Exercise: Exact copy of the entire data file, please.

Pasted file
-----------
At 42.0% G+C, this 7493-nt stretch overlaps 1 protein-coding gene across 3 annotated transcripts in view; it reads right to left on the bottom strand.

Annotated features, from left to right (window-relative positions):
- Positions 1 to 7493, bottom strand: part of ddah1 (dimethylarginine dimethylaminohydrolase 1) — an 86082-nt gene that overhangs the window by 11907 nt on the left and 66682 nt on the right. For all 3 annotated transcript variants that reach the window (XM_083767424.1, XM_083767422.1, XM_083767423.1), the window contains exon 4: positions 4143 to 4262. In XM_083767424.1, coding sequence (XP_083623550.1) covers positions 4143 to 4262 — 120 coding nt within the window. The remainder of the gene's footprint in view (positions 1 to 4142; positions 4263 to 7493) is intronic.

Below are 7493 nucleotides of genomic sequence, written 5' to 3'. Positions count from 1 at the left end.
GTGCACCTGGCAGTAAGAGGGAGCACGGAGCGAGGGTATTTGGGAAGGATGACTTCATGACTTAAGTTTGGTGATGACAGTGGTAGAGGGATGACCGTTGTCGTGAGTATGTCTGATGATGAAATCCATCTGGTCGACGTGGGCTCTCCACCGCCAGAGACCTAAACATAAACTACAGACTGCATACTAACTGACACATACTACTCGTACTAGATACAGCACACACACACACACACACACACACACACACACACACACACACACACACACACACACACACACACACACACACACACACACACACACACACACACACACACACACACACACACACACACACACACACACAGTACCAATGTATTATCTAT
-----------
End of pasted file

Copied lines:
At 42.0% G+C, this 7493-nt stretch overlaps 1 protein-coding gene across 3 annotated transcripts in view; it reads right to left on the bottom strand.

Annotated features, from left to right (window-relative positions):
- Positions 1 to 7493, bottom strand: part of ddah1 (dimethylarginine dimethylaminohydrolase 1) — an 86082-nt gene that overhangs the window by 11907 nt on the left and 66682 nt on the right. For all 3 annotated transcript variants that reach the window (XM_083767424.1, XM_083767422.1, XM_083767423.1), the window contains exon 4: positions 4143 to 4262. In XM_083767424.1, coding sequence (XP_083623550.1) covers positions 4143 to 4262 — 120 coding nt within the window. The remainder of the gene's footprint in view (positions 1 to 4142; positions 4263 to 7493) is intronic.

Below are 7493 nucleotides of genomic sequence, written 5' to 3'. Positions count from 1 at the left end.
GTGCACCTGGCAGTAAGAGGGAGCACGGAGCGAGGGTATTTGGGAAGGATGACTTCATGACTTAAGTTTGGTGATGACAGTGGTAGAGGGATGACCGTTGTCGTGAGTATGTCTGATGATGAAATCCATCTGGTCGACGTGGGCTCTCCACCGCCAGAGACCTAAACATAAACTACAGACTGCATACTAACTGACACATACTACTCGTACTAGATACAGCACACACACACACACACACACACACACACACACACACACACACACACACACACACACACACACACACACACACACACACACACACACACACACACACACACACACACACACACACACACACACACACACAGTACCAATGTATTATCTAT